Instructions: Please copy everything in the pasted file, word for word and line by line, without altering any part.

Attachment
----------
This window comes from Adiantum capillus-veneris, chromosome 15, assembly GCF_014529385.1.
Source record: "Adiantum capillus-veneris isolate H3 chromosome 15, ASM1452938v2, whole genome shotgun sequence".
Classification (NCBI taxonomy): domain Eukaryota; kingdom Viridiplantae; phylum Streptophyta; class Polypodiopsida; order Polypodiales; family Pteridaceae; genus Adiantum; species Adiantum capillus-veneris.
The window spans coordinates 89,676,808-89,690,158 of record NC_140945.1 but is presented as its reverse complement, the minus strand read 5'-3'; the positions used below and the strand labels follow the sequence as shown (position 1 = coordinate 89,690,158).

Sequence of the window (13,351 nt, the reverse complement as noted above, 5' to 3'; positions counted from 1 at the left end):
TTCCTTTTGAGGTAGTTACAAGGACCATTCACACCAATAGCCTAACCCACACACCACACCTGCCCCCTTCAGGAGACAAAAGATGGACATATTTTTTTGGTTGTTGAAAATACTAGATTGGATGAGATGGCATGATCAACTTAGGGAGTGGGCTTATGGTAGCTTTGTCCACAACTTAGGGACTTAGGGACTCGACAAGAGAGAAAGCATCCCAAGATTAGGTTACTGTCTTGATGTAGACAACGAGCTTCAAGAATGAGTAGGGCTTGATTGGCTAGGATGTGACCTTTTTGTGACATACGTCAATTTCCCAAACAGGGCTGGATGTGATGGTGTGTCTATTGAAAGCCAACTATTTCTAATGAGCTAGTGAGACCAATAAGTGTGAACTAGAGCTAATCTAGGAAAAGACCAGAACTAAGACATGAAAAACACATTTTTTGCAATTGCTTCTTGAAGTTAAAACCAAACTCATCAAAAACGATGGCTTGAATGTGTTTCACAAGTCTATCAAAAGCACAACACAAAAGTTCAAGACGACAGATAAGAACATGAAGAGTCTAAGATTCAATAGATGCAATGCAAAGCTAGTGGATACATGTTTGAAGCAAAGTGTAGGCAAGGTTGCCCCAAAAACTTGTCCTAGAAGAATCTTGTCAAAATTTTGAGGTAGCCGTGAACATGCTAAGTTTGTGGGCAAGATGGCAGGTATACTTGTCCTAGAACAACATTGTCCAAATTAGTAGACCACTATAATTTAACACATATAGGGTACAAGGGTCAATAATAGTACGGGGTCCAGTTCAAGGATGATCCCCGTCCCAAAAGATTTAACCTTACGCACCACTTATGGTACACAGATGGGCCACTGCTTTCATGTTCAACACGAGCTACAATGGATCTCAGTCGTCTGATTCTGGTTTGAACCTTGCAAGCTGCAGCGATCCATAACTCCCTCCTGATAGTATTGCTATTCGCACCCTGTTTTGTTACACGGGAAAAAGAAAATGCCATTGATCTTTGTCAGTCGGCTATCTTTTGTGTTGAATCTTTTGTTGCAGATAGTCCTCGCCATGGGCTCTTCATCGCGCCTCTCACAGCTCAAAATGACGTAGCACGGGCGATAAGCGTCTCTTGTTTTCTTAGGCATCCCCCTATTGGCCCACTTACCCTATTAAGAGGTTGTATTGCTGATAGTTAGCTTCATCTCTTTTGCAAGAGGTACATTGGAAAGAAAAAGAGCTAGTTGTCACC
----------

This window comes from Adiantum capillus-veneris, chromosome 15, assembly GCF_014529385.1.
Source record: "Adiantum capillus-veneris isolate H3 chromosome 15, ASM1452938v2, whole genome shotgun sequence".
Classification (NCBI taxonomy): domain Eukaryota; kingdom Viridiplantae; phylum Streptophyta; class Polypodiopsida; order Polypodiales; family Pteridaceae; genus Adiantum; species Adiantum capillus-veneris.
The window spans coordinates 89,676,808-89,690,158 of record NC_140945.1 but is presented as its reverse complement, the minus strand read 5'-3'; the positions used below and the strand labels follow the sequence as shown (position 1 = coordinate 89,690,158).

Sequence of the window (13,351 nt, the reverse complement as noted above, 5' to 3'; positions counted from 1 at the left end):
TTCCTTTTGAGGTAGTTACAAGGACCATTCACACCAATAGCCTAACCCACACACCACACCTGCCCCCTTCAGGAGACAAAAGATGGACATATTTTTTTGGTTGTTGAAAATACTAGATTGGATGAGATGGCATGATCAACTTAGGGAGTGGGCTTATGGTAGCTTTGTCCACAACTTAGGGACTTAGGGACTCGACAAGAGAGAAAGCATCCCAAGATTAGGTTACTGTCTTGATGTAGACAACGAGCTTCAAGAATGAGTAGGGCTTGATTGGCTAGGATGTGACCTTTTTGTGACATACGTCAATTTCCCAAACAGGGCTGGATGTGATGGTGTGTCTATTGAAAGCCAACTATTTCTAATGAGCTAGTGAGACCAATAAGTGTGAACTAGAGCTAATCTAGGAAAAGACCAGAACTAAGACATGAAAAACACATTTTTTGCAATTGCTTCTTGAAGTTAAAACCAAACTCATCAAAAACGATGGCTTGAATGTGTTTCACAAGTCTATCAAAAGCACAACACAAAAGTTCAAGACGACAGATAAGAACATGAAGAGTCTAAGATTCAATAGATGCAATGCAAAGCTAGTGGATACATGTTTGAAGCAAAGTGTAGGCAAGGTTGCCCCAAAAACTTGTCCTAGAAGAATCTTGTCAAAATTTTGAGGTAGCCGTGAACATGCTAAGTTTGTGGGCAAGATGGCAGGTATACTTGTCCTAGAACAACATTGTCCAAATTAGTAGACCACTATAATTTAACACATATAGGGTACAAGGGTCAATAATAGTACGGGGTCCAGTTCAAGGATGATCCCCGTCCCAAAAGATTTAACCTTACGCACCACTTATGGTACACAGATGGGCCACTGCTTTCATGTTCAACACGAGCTACAATGGATCTCAGTCGTCTGATTCTGGTTTGAACCTTGCAAGCTGCAGCGATCCATAACTCCCTCCTGATAGTATTGCTATTCGCACCCTGTTTTGTTACACGGGAAAAAGAAAATGCCATTGATCTTTGTCAGTCGGCTATCTTTTGTGTTGAATCTTTTGTTGCAGATAGTCCTCGCCATGGGCTCTTCATCGCGCCTCTCACAGCTCAAAATGACGTAGCACGGGCGATAAGCGTCTCTTGTTTTCTTAGGCATCCCCCTATTGGCCCACTTACCCTATTAAGAGGTTGTATTGCTGATAGTTAGCTTCATCTCTTTTGCAAGAGGTACATTGGAAAGAAAAAGAGCTAGTTGTCACC